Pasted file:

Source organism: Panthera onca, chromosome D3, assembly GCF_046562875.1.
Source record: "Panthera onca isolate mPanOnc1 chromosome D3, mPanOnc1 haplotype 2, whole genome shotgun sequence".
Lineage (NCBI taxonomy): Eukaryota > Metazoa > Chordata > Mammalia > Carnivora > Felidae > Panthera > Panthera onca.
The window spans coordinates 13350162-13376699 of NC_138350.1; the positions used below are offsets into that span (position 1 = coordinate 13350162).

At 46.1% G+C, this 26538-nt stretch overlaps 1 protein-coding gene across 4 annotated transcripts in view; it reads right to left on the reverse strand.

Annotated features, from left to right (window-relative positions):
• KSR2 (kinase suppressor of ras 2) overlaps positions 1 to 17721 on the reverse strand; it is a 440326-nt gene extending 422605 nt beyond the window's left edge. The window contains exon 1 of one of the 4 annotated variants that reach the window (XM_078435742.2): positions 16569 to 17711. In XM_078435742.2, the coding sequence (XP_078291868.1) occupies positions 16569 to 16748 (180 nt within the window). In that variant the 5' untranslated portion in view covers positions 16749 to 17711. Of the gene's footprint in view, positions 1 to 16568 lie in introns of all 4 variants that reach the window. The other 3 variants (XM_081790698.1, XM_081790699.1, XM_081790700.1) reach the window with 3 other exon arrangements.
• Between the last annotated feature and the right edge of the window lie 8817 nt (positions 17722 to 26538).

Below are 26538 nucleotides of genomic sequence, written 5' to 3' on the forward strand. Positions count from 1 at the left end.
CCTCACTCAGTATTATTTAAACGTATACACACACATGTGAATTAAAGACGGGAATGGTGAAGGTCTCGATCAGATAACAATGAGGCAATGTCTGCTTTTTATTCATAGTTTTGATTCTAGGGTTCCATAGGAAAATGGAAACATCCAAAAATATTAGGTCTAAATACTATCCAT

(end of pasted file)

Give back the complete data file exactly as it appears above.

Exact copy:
Source organism: Panthera onca, chromosome D3, assembly GCF_046562875.1.
Source record: "Panthera onca isolate mPanOnc1 chromosome D3, mPanOnc1 haplotype 2, whole genome shotgun sequence".
Lineage (NCBI taxonomy): Eukaryota > Metazoa > Chordata > Mammalia > Carnivora > Felidae > Panthera > Panthera onca.
The window spans coordinates 13350162-13376699 of NC_138350.1; the positions used below are offsets into that span (position 1 = coordinate 13350162).

At 46.1% G+C, this 26538-nt stretch overlaps 1 protein-coding gene across 4 annotated transcripts in view; it reads right to left on the reverse strand.

Annotated features, from left to right (window-relative positions):
• KSR2 (kinase suppressor of ras 2) overlaps positions 1 to 17721 on the reverse strand; it is a 440326-nt gene extending 422605 nt beyond the window's left edge. The window contains exon 1 of one of the 4 annotated variants that reach the window (XM_078435742.2): positions 16569 to 17711. In XM_078435742.2, the coding sequence (XP_078291868.1) occupies positions 16569 to 16748 (180 nt within the window). In that variant the 5' untranslated portion in view covers positions 16749 to 17711. Of the gene's footprint in view, positions 1 to 16568 lie in introns of all 4 variants that reach the window. The other 3 variants (XM_081790698.1, XM_081790699.1, XM_081790700.1) reach the window with 3 other exon arrangements.
• Between the last annotated feature and the right edge of the window lie 8817 nt (positions 17722 to 26538).

Below are 26538 nucleotides of genomic sequence, written 5' to 3' on the forward strand. Positions count from 1 at the left end.
CCTCACTCAGTATTATTTAAACGTATACACACACATGTGAATTAAAGACGGGAATGGTGAAGGTCTCGATCAGATAACAATGAGGCAATGTCTGCTTTTTATTCATAGTTTTGATTCTAGGGTTCCATAGGAAAATGGAAACATCCAAAAATATTAGGTCTAAATACTATCCAT